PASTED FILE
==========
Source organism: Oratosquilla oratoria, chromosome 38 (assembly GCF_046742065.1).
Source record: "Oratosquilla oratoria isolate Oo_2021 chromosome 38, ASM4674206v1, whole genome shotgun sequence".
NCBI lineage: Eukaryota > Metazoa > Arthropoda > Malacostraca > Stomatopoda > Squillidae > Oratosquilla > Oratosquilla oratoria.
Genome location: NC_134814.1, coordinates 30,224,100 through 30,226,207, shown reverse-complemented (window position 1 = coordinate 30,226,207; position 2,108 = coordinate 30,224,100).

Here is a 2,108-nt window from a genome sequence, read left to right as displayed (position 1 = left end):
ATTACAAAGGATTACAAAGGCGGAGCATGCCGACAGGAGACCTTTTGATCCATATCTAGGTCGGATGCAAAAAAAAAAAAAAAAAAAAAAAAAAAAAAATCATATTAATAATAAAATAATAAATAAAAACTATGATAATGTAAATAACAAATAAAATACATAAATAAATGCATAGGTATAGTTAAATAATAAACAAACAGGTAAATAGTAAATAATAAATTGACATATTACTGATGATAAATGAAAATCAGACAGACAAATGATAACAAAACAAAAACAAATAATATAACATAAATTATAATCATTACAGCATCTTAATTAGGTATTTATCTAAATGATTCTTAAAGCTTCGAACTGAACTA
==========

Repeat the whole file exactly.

Source organism: Oratosquilla oratoria, chromosome 38 (assembly GCF_046742065.1).
Source record: "Oratosquilla oratoria isolate Oo_2021 chromosome 38, ASM4674206v1, whole genome shotgun sequence".
NCBI lineage: Eukaryota > Metazoa > Arthropoda > Malacostraca > Stomatopoda > Squillidae > Oratosquilla > Oratosquilla oratoria.
Genome location: NC_134814.1, coordinates 30,224,100 through 30,226,207, shown reverse-complemented (window position 1 = coordinate 30,226,207; position 2,108 = coordinate 30,224,100).

Here is a 2,108-nt window from a genome sequence, read left to right as displayed (position 1 = left end):
ATTACAAAGGATTACAAAGGCGGAGCATGCCGACAGGAGACCTTTTGATCCATATCTAGGTCGGATGCAAAAAAAAAAAAAAAAAAAAAAAAAAAAAAATCATATTAATAATAAAATAATAAATAAAAACTATGATAATGTAAATAACAAATAAAATACATAAATAAATGCATAGGTATAGTTAAATAATAAACAAACAGGTAAATAGTAAATAATAAATTGACATATTACTGATGATAAATGAAAATCAGACAGACAAATGATAACAAAACAAAAACAAATAATATAACATAAATTATAATCATTACAGCATCTTAATTAGGTATTTATCTAAATGATTCTTAAAGCTTCGAACTGAACTA